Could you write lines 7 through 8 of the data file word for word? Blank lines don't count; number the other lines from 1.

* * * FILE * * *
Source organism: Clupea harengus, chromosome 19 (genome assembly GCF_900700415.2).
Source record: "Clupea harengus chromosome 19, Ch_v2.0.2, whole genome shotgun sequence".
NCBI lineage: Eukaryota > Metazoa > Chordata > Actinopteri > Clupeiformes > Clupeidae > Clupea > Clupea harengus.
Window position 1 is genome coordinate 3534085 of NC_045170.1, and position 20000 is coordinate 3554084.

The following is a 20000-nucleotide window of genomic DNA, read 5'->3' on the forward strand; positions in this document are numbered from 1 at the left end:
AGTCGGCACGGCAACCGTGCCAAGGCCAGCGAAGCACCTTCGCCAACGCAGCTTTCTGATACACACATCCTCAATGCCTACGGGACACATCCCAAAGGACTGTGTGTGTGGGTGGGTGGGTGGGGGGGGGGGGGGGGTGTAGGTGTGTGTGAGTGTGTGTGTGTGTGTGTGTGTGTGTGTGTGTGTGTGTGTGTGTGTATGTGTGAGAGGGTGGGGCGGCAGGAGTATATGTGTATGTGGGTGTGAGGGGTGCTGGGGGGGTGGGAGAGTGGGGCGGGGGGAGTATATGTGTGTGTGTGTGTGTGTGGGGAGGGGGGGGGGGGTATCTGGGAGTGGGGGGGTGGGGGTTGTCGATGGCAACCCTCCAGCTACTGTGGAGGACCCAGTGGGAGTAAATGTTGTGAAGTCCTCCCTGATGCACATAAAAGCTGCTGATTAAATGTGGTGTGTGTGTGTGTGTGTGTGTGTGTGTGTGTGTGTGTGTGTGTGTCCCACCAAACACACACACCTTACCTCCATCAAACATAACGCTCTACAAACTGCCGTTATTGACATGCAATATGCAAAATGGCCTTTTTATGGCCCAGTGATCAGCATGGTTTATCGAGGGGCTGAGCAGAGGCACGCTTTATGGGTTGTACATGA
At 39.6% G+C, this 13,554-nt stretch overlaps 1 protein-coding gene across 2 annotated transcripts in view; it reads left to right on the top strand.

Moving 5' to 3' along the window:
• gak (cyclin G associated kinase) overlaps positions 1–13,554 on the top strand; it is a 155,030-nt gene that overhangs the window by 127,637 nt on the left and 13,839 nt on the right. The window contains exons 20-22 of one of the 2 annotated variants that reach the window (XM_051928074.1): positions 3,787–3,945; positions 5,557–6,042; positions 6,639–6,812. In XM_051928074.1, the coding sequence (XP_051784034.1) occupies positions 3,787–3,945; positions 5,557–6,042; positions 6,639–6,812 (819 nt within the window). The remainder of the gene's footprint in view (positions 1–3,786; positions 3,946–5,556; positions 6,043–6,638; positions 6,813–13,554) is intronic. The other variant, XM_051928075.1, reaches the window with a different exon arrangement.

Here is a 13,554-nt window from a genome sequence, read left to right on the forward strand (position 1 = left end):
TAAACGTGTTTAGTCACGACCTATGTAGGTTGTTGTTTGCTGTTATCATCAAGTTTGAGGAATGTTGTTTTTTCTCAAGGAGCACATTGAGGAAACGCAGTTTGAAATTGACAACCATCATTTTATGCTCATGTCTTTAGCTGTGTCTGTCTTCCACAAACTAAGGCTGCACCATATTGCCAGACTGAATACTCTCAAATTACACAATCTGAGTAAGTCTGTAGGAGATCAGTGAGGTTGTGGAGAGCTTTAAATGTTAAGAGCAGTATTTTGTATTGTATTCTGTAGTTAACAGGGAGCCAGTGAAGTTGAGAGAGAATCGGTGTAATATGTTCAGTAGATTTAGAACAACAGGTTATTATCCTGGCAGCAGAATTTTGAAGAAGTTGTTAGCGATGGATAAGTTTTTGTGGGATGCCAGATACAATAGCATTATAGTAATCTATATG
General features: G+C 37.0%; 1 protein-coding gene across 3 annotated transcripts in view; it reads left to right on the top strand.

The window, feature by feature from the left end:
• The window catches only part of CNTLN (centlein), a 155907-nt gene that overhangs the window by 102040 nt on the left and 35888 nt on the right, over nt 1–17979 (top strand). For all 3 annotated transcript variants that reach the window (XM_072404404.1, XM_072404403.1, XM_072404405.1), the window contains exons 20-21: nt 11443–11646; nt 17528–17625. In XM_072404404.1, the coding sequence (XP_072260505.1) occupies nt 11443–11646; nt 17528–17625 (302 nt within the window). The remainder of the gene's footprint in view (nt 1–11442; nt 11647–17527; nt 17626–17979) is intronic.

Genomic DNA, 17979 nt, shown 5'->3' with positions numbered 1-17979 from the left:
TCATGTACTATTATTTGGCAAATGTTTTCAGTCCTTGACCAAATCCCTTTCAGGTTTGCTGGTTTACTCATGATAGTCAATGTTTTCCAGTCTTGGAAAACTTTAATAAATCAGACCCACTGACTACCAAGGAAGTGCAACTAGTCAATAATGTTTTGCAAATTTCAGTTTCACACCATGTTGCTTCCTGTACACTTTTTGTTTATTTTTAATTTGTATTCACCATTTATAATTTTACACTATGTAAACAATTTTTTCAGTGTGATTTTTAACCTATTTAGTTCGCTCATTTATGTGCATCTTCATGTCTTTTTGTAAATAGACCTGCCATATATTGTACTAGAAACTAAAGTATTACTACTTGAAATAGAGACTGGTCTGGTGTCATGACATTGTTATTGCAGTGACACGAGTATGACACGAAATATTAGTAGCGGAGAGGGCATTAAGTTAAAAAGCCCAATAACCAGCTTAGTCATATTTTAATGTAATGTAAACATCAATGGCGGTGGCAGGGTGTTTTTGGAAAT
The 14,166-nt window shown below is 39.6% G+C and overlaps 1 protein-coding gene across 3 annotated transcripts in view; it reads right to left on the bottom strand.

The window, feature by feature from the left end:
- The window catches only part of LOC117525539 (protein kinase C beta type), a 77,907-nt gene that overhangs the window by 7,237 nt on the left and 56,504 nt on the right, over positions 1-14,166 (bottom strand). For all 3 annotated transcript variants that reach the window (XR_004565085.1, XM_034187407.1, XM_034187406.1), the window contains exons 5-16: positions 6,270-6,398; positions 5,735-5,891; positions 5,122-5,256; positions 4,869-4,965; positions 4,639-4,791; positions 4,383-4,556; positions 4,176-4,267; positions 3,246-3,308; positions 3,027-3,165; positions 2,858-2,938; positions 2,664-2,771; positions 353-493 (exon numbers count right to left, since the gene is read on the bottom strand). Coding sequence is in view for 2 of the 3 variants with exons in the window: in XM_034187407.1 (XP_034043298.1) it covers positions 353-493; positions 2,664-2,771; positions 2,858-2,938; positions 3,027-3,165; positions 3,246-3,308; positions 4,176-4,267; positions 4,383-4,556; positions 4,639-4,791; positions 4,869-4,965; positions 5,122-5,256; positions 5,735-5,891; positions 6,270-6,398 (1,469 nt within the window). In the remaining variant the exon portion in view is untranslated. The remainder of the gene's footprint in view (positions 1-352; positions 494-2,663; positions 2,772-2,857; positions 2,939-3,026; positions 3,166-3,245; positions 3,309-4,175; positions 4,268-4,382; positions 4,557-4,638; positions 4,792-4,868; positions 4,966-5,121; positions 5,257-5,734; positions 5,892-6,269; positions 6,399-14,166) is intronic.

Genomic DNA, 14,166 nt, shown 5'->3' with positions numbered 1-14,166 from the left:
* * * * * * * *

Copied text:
At 39.6% G+C, this 13,554-nt stretch overlaps 1 protein-coding gene across 2 annotated transcripts in view; it reads left to right on the top strand.

Moving 5' to 3' along the window: